In September 1992, Mae Carol Jemison made black women proud. In fact, she wrote history by being the first black female astronaut to go into space. She has always been fascinated by science and space, and since she is an ambitious woman, she struggled to see her dreams through. In fact, space travel was her biggest dream, and with the support of astronauts like Guy Bluford Jr. and Sally Ride she was able to achieve it.
Who is Mae Carol Jemison?
Mae Carol Jemison is the youngest daughter of Charlie Jemison, a charity worker, and Dorothy Green, an English and maths teacher. She was born on October 17, 1956 in Decatur, Alabama, USA. His parents decided to move to Chicago to provide their children with better educational opportunities. She was only 3 years old at the time.
Since early childhood, she has always dreamed of becoming an astronaut and showed great interest in science. In addition, she is a fan of the character of Uhura, an African-American lieutenant in charge of communication in the series. star trek. His parents have always supported his passion and have never missed an opportunity to arouse his curiosity and his sense of experimentation. Mae was never impressed by people who told her that science was not for women.
An extraordinary journey
Mae Jemison is a very active person and has not just one passion. In fact, she loves to dance and takes lessons in African dance, ballet and modern dance. So apart from her love of science and space, she wants to become a professional dancer. As a 14-year-old, she auditioned for the role of Maria in West Side Story but she was not retained. She performed as a dancer.
After that, she worked hard and joined Stanford University at the age of 16. During her college career, she is often confronted with racism and sexism, but she does not give up and continues on her path. In 1977, she thus obtained an engineering degree in chemical engineering. Then, in 1981, she joined Cornell University, where she earned a medical degree.
The course of his career
After her studies, she joined the Peace Corps and worked there for 2 years as a doctor with volunteers in Africa (Liberia and Sierra Leone). Then, in 1987, she decided to apply for NASA’s training program. And she does not go unnoticed because she is one of the 14 people listed among the 2,000 candidates.
Within NASA, Mae Jemison is working on the launch of the first shuttles following the Challenger accident at the Kennedy Space Center in Florida. Finally, on September 12, 1992, she reached her goal. She embarks on the space shuttle Endeavor for the space shuttle’s fiftieth mission, STS-47. In 8 days, Mae thus orbited the Earth 127 times. Her mission was to perform experiments with bone cells and space sickness.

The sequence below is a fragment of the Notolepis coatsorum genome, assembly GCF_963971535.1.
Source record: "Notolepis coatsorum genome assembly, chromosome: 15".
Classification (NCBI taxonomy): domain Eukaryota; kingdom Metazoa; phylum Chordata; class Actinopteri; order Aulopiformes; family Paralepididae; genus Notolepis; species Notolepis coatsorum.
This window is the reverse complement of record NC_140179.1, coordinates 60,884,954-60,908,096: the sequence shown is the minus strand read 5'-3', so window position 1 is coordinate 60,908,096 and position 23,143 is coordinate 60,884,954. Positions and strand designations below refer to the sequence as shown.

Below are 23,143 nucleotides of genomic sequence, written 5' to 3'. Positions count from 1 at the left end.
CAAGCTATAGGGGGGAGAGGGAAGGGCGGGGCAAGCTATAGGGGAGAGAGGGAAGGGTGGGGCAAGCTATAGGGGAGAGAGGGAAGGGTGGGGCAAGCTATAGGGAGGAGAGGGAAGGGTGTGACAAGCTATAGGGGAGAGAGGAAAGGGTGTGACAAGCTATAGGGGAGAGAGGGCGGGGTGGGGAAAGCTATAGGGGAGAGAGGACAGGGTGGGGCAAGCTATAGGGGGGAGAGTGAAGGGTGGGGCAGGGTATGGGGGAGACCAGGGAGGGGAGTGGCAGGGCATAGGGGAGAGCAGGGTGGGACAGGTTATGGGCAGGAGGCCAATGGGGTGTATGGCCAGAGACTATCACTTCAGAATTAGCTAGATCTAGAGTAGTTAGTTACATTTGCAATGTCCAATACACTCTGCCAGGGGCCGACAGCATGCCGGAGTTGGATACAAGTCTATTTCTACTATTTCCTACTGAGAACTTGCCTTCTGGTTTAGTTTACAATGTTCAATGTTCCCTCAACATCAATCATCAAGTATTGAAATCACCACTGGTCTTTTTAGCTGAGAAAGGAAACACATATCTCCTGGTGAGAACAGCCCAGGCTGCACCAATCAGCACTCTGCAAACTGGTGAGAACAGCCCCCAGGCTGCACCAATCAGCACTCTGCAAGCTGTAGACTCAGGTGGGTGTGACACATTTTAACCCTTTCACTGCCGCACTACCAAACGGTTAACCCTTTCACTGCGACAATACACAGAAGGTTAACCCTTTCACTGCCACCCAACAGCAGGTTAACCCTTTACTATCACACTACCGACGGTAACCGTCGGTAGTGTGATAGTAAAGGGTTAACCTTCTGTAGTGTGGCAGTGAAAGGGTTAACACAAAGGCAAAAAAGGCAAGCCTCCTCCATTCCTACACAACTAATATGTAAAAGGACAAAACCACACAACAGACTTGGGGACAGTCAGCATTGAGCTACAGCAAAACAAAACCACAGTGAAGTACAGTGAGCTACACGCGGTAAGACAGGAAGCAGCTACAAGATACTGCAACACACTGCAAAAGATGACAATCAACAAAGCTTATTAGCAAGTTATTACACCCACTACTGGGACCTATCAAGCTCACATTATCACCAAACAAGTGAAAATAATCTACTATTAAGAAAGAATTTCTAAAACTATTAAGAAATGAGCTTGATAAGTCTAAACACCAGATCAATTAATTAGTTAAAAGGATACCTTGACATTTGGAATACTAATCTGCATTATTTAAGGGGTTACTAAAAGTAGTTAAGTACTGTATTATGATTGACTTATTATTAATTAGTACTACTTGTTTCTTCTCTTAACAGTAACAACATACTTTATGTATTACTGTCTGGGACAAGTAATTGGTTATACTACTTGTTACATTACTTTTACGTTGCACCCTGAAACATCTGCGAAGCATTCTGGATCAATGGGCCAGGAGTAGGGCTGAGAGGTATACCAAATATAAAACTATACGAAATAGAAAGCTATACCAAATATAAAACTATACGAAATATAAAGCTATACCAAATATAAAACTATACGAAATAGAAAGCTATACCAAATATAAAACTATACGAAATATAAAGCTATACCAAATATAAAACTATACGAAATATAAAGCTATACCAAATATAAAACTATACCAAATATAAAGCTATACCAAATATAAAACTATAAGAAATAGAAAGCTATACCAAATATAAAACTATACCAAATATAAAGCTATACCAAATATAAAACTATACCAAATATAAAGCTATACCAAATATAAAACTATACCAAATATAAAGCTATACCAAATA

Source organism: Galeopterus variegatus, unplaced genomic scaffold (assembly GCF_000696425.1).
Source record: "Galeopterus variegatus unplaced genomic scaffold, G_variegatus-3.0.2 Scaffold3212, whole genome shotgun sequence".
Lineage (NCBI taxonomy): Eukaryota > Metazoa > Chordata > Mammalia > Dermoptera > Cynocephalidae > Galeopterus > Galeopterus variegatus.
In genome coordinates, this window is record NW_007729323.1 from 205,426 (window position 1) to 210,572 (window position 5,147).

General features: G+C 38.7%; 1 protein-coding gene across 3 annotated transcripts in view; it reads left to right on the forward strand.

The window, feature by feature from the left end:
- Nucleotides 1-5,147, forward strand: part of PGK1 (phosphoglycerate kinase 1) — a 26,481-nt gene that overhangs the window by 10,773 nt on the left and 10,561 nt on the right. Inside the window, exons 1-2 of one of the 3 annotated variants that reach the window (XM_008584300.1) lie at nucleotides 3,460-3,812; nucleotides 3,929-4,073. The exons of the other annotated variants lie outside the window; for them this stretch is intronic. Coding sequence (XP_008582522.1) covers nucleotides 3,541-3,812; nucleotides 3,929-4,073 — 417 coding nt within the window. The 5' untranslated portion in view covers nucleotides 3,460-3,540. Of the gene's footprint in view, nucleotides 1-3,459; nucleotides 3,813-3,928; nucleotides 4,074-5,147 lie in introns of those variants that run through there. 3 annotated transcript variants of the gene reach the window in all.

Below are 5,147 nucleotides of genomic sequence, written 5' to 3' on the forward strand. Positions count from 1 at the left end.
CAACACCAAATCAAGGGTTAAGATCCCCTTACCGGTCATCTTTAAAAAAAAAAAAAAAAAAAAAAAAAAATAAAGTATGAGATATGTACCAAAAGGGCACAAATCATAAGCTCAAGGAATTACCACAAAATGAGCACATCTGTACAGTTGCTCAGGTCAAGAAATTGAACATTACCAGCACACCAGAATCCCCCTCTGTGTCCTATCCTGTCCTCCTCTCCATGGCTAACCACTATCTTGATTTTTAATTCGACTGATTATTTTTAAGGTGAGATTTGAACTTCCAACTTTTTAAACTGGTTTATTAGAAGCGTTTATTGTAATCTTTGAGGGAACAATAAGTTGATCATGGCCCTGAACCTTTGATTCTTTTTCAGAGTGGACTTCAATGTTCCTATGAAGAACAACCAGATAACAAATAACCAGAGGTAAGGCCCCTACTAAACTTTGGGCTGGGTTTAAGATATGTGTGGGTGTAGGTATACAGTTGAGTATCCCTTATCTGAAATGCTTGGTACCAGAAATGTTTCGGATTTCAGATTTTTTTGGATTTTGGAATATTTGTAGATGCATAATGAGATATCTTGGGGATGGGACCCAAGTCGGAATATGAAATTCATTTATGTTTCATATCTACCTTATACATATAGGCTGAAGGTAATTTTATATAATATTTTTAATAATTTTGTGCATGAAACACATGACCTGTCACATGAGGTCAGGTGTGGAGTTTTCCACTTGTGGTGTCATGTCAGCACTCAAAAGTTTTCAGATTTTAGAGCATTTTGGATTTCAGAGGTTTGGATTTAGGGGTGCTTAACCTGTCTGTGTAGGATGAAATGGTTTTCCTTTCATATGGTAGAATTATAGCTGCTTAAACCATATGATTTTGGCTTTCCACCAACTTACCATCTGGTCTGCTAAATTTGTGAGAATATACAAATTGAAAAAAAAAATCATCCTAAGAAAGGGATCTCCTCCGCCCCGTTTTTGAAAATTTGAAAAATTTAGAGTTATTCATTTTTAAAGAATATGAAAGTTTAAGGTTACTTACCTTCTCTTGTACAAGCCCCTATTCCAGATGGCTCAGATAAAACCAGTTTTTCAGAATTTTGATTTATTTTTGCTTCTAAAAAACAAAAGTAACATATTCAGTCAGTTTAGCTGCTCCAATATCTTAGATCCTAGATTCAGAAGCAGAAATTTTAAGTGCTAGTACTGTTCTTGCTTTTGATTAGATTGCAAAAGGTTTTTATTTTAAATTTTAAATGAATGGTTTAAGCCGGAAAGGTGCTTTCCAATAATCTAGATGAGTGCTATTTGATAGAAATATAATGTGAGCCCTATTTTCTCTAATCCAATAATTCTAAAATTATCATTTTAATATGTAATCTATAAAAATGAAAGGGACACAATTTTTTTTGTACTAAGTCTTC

During space travel, astronauts often bring small personal souvenirs, and she chose several that were special to her. These include the image of Bessie Coleman (the first black woman to receive a pilot certificate), the flag of the Organization of African Unity, an Alpha Kappa Alpha Sorority banner, and proclamations from the Chicago Public Schools System and from the DuSable Museum of African American History.
His scientific projects
In 1993, Mae left Jemison NASA and created his own company, which is none other than the Jemison Group. His company conducts research and develops science and technology in the service of everyday life. In honor of her mother, she also created the “Dorothy Jemison Foundation.” The latter leads a project called “The Earth We Share” and offers an international science camp where teens ages 12 to 16 work to solve current global problems.
At the same time, she took up a teaching position in environmental science at Dartmouth College. As an active member of many scientific organizations, she strongly encourages and supports a taste for science among students with minority backgrounds. She is a remarkably dynamic woman. Therefore, in addition to her teaching activities, she also works with research and development projects on the nervous system in particular.
Despite all her accomplishments and the fact that she was an astronaut, she still faces stigma similar to what she experienced as a student in Chicago. Nevertheless, she never gave up and remains persistent. And she emphasizes the importance of excelling in school. Because of her accomplishments, a school in Detroit was named in her honor, Mae C. Jemison Academy.
To move on, also discover 6 other female astronauts who have marked the story of the conquest of space.